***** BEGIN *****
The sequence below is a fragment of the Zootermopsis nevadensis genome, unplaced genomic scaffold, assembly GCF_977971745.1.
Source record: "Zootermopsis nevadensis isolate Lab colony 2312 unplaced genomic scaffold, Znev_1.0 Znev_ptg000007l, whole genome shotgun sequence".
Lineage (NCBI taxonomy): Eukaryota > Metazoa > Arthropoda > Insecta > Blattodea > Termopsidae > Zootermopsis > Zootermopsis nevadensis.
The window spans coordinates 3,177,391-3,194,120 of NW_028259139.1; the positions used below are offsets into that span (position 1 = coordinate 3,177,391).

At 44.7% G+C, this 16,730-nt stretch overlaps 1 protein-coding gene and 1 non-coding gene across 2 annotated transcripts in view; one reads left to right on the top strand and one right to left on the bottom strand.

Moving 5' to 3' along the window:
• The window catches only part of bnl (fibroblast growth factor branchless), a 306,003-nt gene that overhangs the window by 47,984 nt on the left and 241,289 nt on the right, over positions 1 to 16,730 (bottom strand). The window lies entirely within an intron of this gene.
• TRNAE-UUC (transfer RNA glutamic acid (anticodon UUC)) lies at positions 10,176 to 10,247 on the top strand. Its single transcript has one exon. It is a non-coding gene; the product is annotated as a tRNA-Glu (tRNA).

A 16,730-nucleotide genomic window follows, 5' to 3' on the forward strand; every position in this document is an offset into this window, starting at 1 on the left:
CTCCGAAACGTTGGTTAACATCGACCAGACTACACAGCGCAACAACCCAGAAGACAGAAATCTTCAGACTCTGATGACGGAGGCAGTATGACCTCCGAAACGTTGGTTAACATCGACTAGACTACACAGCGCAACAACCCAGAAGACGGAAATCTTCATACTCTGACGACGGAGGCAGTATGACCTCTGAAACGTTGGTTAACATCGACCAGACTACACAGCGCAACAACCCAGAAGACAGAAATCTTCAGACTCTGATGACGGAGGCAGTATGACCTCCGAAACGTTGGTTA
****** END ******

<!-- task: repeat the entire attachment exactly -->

The sequence below is a fragment of the Zootermopsis nevadensis genome, unplaced genomic scaffold, assembly GCF_977971745.1.
Source record: "Zootermopsis nevadensis isolate Lab colony 2312 unplaced genomic scaffold, Znev_1.0 Znev_ptg000007l, whole genome shotgun sequence".
Lineage (NCBI taxonomy): Eukaryota > Metazoa > Arthropoda > Insecta > Blattodea > Termopsidae > Zootermopsis > Zootermopsis nevadensis.
The window spans coordinates 3,177,391-3,194,120 of NW_028259139.1; the positions used below are offsets into that span (position 1 = coordinate 3,177,391).

At 44.7% G+C, this 16,730-nt stretch overlaps 1 protein-coding gene and 1 non-coding gene across 2 annotated transcripts in view; one reads left to right on the top strand and one right to left on the bottom strand.

Moving 5' to 3' along the window:
• The window catches only part of bnl (fibroblast growth factor branchless), a 306,003-nt gene that overhangs the window by 47,984 nt on the left and 241,289 nt on the right, over positions 1 to 16,730 (bottom strand). The window lies entirely within an intron of this gene.
• TRNAE-UUC (transfer RNA glutamic acid (anticodon UUC)) lies at positions 10,176 to 10,247 on the top strand. Its single transcript has one exon. It is a non-coding gene; the product is annotated as a tRNA-Glu (tRNA).

A 16,730-nucleotide genomic window follows, 5' to 3' on the forward strand; every position in this document is an offset into this window, starting at 1 on the left:
CTCCGAAACGTTGGTTAACATCGACCAGACTACACAGCGCAACAACCCAGAAGACAGAAATCTTCAGACTCTGATGACGGAGGCAGTATGACCTCCGAAACGTTGGTTAACATCGACTAGACTACACAGCGCAACAACCCAGAAGACGGAAATCTTCATACTCTGACGACGGAGGCAGTATGACCTCTGAAACGTTGGTTAACATCGACCAGACTACACAGCGCAACAACCCAGAAGACAGAAATCTTCAGACTCTGATGACGGAGGCAGTATGACCTCCGAAACGTTGGTTA